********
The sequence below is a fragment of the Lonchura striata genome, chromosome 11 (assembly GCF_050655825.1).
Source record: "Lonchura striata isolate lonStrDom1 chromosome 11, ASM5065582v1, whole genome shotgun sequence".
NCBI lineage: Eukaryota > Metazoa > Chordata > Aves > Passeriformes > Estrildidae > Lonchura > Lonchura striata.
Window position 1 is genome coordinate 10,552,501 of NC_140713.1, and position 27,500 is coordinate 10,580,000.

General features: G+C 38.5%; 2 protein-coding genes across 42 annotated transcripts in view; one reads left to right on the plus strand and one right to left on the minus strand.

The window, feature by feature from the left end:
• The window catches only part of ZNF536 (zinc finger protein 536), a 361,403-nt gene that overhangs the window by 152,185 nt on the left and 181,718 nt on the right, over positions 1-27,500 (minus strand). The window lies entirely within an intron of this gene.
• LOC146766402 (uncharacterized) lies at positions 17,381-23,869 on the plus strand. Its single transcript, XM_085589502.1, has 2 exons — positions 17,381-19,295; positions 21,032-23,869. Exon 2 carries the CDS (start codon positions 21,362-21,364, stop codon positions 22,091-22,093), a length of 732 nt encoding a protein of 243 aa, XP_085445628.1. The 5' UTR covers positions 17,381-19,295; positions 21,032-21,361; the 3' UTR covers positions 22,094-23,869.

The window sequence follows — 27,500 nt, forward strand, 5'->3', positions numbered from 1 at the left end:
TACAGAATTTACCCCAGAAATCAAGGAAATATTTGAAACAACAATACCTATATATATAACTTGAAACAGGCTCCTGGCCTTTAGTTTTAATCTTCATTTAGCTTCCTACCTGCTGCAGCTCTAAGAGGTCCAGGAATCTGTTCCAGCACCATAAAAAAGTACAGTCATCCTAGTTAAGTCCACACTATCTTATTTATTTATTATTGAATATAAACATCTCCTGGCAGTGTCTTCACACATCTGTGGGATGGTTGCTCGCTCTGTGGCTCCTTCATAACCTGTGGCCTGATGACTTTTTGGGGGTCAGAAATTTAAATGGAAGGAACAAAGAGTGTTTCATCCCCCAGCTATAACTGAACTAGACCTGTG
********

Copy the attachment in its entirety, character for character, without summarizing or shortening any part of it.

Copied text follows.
The sequence below is a fragment of the Lonchura striata genome, chromosome 11 (assembly GCF_050655825.1).
Source record: "Lonchura striata isolate lonStrDom1 chromosome 11, ASM5065582v1, whole genome shotgun sequence".
NCBI lineage: Eukaryota > Metazoa > Chordata > Aves > Passeriformes > Estrildidae > Lonchura > Lonchura striata.
Window position 1 is genome coordinate 10,552,501 of NC_140713.1, and position 27,500 is coordinate 10,580,000.

General features: G+C 38.5%; 2 protein-coding genes across 42 annotated transcripts in view; one reads left to right on the plus strand and one right to left on the minus strand.

The window, feature by feature from the left end:
• The window catches only part of ZNF536 (zinc finger protein 536), a 361,403-nt gene that overhangs the window by 152,185 nt on the left and 181,718 nt on the right, over positions 1-27,500 (minus strand). The window lies entirely within an intron of this gene.
• LOC146766402 (uncharacterized) lies at positions 17,381-23,869 on the plus strand. Its single transcript, XM_085589502.1, has 2 exons — positions 17,381-19,295; positions 21,032-23,869. Exon 2 carries the CDS (start codon positions 21,362-21,364, stop codon positions 22,091-22,093), a length of 732 nt encoding a protein of 243 aa, XP_085445628.1. The 5' UTR covers positions 17,381-19,295; positions 21,032-21,361; the 3' UTR covers positions 22,094-23,869.

The window sequence follows — 27,500 nt, forward strand, 5'->3', positions numbered from 1 at the left end:
TACAGAATTTACCCCAGAAATCAAGGAAATATTTGAAACAACAATACCTATATATATAACTTGAAACAGGCTCCTGGCCTTTAGTTTTAATCTTCATTTAGCTTCCTACCTGCTGCAGCTCTAAGAGGTCCAGGAATCTGTTCCAGCACCATAAAAAAGTACAGTCATCCTAGTTAAGTCCACACTATCTTATTTATTTATTATTGAATATAAACATCTCCTGGCAGTGTCTTCACACATCTGTGGGATGGTTGCTCGCTCTGTGGCTCCTTCATAACCTGTGGCCTGATGACTTTTTGGGGGTCAGAAATTTAAATGGAAGGAACAAAGAGTGTTTCATCCCCCAGCTATAACTGAACTAGACCTGTG